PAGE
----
No, The Voynich Manuscript Hasn’t Been Decoded. Here’s Why These Failures Persist.
Last week there was a high-profile story in the Times Literary Supplement claiming that the mysterious Voynich Manuscript had been deciphered.
The Voynich Manuscript has long bedevilled would-be code crackers. It is a handwritten book in an as yet undeciphered language. It’s a couple of hundred pages long, containing text interspersed with images ranging from the mundane, such as a water lily, to the bizarre, such as naked women bathing in weird plumbing systems. It was discovered in 1912 by Wilfrid Voynich, an antiquarian bookseller with a colorful past, allegedly among a collection of old books in an Italian seminary.
Last week boasted a revelation, followed by a familiar pattern: The hyped-up claim made the rounds on the internet, only to be swiftly demolished by people who actually knew anything about the topic.
Why does the media keep publishing Voynich Manuscript stories that don’t last a week before being debunked? There are various reasons, and I’ll focus on one of them here. It’s the distinction between expressive behavior and instrumental behavior. Expressive behavior shows other people how you feel. Instrumental behavior is about the job done.
To understand this distinction, consider a problem one my former students told me about in the software house where he was working. Relations between the programmers and the managers had rapidly become adversarial. In the midst of this, he suddenly realized that the programmers were responding to the problem with instrumental behavior; heads-down, they were silently trying to fix it. The managers, however, were interpreting this as expressive behavior, designed to show the managers that the programmers didn’t care about the problem, as shown by their lack of visible emotion. The programmers, correspondingly, viewed the managers’ very vocal concerns about the problem as annoying background noise that was getting in the way of actually solving the problem.
It looks like a simple distinction, but in reality it’s often responsible for serious misunderstandings. The Voynich Manuscript is a classic example.
The Voynich Manuscript first received serious attention toward the end of World War II. Some of America’s top code breakers were waiting for demobilisation, and passed the time by cracking old unsolved codes. They cracked every other old text within days, but got nowhere with the Voynich Manuscript.
At this point, they switched to being heavily instrumental, because they knew how important good codes were. The U.S. victory at Midway happened because those same code breakers had broken a key Japanese Imperial Navy code, allowing the U.S. Navy to set a trap. If the manuscript contained a code so good that they couldn’t crack it easily, then it could be very useful indeed.
The more the code breakers studied the Voynich Manuscript, the more difficult it turned out to be.
The illustrations are often described as if they were remarkably bizarre, but they’re actually well within the range of weirdness for medieval manuscripts (an image search for the Luttrell Psalter is an interesting comparison). The manuscript looks similar to a book type known as an alchemical herbal. If so, the contents are likely to be unremarkable. However, from a code breaker’s viewpoint, the illustrations gave clues to what should be in the text. There were numerous pictures of plants. If the text matched the illustrations, then that would be an easy way in to the code. You’d expect text about plants to include words like root and leaf and flower, for instance.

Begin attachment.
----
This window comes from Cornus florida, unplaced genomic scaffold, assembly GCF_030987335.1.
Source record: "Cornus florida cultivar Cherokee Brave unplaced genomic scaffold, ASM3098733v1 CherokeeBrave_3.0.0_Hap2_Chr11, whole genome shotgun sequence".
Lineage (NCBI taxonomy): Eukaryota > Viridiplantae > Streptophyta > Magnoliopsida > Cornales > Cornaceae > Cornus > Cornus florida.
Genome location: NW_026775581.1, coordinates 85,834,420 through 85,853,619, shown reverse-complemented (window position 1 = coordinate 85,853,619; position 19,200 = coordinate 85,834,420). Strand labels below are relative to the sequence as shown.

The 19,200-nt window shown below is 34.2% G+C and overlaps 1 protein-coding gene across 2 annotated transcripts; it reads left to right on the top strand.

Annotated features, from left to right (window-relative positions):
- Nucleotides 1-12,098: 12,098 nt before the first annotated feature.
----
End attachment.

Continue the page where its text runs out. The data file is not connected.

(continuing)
That didn’t happen. There were none of those regularities; a few words occurred slightly more often than would be expected by random chance, but that was all.
The text itself had complex statistical regularities. Those regularities should have made the text easy to crack. Instead, they ruled out all the obvious explanations, such as an unidentified language, and all the known types of code.
They also seriously constrained what type of code might have been used, if indeed there was anything meaningful in the document. However, the complexity of those features was so high that nobody could see any way of producing the text as a meaningless hoax using medieval technology.
For the next 50 years, research into the manuscript remained academic and instrumental. Then the internet changed the game. A new set of amateur enthusiasts became involved.
Some of these amateur enthusiasts approached this as a highly instrumental exercise in finding a solution, with all the hard background work that was entailed. There’s a lot of solid scholarship about the Voynich Manuscript, and most of it is complex, detailed and specialist.
Increasingly, though, the new enthusiasts treated the manuscript primarily as an expressive activity (Hey, look at me, I’m working on this really cool thing!). At best, this led to re-inventing the wheel. At worst, it led to the sort of petty squabbles and name-calling that are depressingly familiar in online comments sections.